Starting this year, those wh
o like to cast for gators get a new tool in their arsenal, as the FWC now authorizes “fishing” for alligators with artificial lures. Of course, many anglers have caught small gators accidentally on lures, particularly topwaters, while fishing for bass. But under the new regulations, lures designed for the task of capturing alligators for harvest will specifically be made legal.
As mentioned, however, there won’t be any catch-and-release gator fishing.
“The intent is to allow hunters another way of harvesting alligators,” says Dutton. “We don’t want injured animals to be released; if you hook any alligator and bring it to the boat, you are obligated to go ahead and harvest that animal.”
When it comes to alligator lures, all will be homemade this season; there’s no commercially available model as yet. Of course, building a lure that will withstand the attack of a big gator and still survive is going to take some doing; it may be that only expendable lures will be possible, because anything that would float could be easily crushed by gator jaws. Likely lures similar to offshore saltwater lures with heavy steel leader cable running through the body to the hooks will do the job; when the body is sheared away, the hooks will still be attached via the cable.
Some experienced hunters doubt that artificials will be much of a factor in hunting trophy gators.
“I know small alligators love topwater lures, but I think the big guys are going to be hard to fool with anything that you could actually cast,” says Phil Walters, one of Florida’s best-known gator guides. “Maybe if you could make an artificial poodle and cast it out there…”
Another change this year is in hunting hours, with the time extended to allow hunting an hour after sundown, and an hour after sunrise. This is a big advantage to those who want to “fish” for alligators, because it will allow them to spot gators with natural light and make a presentation to them that the gators can easily see, without being blinded by a spotlight. Though alligators are most active at night, they’re often on the prowl at dawn and dusk, as well, and this provision should make it much easier for hunters to take their quota.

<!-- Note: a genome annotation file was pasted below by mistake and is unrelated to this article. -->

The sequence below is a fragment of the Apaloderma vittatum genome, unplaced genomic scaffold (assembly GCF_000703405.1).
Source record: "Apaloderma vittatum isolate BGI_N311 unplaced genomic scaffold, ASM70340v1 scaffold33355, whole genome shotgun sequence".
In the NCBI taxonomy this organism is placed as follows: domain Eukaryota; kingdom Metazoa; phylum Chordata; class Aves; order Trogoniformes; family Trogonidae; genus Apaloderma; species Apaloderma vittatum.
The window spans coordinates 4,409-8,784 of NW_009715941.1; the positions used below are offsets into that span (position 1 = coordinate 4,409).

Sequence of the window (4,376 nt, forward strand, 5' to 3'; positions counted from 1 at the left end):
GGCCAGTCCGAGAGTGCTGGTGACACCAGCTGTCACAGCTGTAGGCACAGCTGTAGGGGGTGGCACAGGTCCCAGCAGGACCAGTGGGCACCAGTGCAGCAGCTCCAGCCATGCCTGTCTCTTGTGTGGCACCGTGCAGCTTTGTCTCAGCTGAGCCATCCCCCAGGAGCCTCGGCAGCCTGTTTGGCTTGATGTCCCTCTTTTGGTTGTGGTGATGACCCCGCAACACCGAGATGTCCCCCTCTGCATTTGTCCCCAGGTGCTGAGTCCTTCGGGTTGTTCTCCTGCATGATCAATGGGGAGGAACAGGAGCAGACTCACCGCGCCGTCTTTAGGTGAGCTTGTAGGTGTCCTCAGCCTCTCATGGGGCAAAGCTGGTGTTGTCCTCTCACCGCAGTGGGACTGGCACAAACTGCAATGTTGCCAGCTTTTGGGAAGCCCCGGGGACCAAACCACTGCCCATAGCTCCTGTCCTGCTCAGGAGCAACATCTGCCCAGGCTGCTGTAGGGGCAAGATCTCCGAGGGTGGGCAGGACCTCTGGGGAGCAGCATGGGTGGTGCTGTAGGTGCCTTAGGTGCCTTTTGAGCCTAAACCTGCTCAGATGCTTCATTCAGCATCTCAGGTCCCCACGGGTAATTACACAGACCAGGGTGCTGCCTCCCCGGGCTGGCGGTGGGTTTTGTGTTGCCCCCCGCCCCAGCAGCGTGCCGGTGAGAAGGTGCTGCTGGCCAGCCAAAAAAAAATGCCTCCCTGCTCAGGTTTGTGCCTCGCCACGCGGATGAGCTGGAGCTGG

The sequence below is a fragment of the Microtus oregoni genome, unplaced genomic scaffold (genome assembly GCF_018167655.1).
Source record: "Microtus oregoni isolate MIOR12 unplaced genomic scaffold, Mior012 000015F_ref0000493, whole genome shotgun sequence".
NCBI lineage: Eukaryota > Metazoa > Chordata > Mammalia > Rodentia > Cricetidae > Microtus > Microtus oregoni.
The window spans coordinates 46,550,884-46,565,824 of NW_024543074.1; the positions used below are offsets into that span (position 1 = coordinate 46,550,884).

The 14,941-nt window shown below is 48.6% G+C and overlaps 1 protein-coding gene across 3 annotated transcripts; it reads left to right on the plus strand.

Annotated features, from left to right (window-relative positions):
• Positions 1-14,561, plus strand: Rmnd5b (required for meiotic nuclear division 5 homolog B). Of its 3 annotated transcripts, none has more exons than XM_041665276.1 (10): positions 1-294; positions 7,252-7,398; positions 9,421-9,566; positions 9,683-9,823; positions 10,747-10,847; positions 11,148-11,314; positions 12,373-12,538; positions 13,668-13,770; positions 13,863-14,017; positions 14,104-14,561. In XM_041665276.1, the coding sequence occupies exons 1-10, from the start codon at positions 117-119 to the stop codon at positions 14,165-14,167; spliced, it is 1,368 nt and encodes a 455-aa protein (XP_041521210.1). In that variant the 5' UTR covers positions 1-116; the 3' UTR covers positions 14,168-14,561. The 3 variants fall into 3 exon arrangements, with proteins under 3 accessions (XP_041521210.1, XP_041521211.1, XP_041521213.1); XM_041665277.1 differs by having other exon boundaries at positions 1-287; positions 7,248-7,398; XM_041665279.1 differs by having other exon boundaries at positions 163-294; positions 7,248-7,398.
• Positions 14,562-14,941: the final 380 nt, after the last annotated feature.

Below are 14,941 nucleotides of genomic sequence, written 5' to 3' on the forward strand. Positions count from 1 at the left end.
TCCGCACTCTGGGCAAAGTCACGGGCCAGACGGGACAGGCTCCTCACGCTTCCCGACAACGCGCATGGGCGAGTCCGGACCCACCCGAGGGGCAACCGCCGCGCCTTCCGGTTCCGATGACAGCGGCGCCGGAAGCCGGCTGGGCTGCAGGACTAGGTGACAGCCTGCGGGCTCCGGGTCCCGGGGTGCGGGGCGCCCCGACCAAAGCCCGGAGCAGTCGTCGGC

Florida is thought to have at least 1.25 million alligators these days, which is about all the available wetlands can hold. That’s a huge success, given that unregulated commercial harvest in the early 1900s decimated the species. The season was closed in 1962, followed by intensive, often very dangerous, efforts to curtail organized poaching. (For a great read on this subject, pick up a copy of Game Wars, by Marc Reisner, about legendary federal game warden Dave Hall.)
The American alligator was listed as Endangered by the United States Fish and Wildlife Service on the very first listing under the Endangered Species Act in 1967. It was reclassified as Threatened in 1977, due largely to the fact that it closely resembles the American crocodile, and that a small market for meat and hides still exists. The Florida FWC considers alligators a Species of Special Concern.
Regardless of designation, robust alligator populations now support sustainable hunts on a limited basis.
Annual harvests in Florida include about 6,000 on public waters, another 6,100 on private lands, and some 10,000 under the nuisance alligator program. The take puts no dent in the huge population, and biologists say that it’s not intended to control the numbers. Some say the meat is delicious, and there are many uses for hides and parts; besides terrific sport, nearly the entire animal is utilized.
According to the FWC, the longest alligator ever taken in Florida came from Lake Monroe and taped 14 feet, 5⁄8 inch. The heaviest came from Orange Lake and weighed 1,043 pounds. Alligators reach sexual maturity at around seven feet long, which takes females 10 to 15 years, males 8 to 12 years. They live up to 50 years.
Alligators lay clutches averaging around 35 eggs in late summer. Of these, only four survive to 6-foot lengths according to the FWC. In dense populations, survival can be even lower; cannibalism is a major source of mortality in young alligators.
A permit is required to hunt alligators. Permits for 2008 were granted by drawing in June. All permits have been granted for this hunting season, but you can act as an agent for a licensed hunter. Gator charters typically cost $800 to $1,000. Visit www.myfwc.com for full regulations and permit information. For the 2009 season, begin watching the FWC Web site and news releases in April for the application process.
If you want to apply for a gator permit next year, you may also want to attend the free FWC alligator hunting class, which covers regulations, allowable gear, harvest methods, safety and processing. The three-hour classes are held in July and early August at various locations around the state; www.myfwc.com/gators.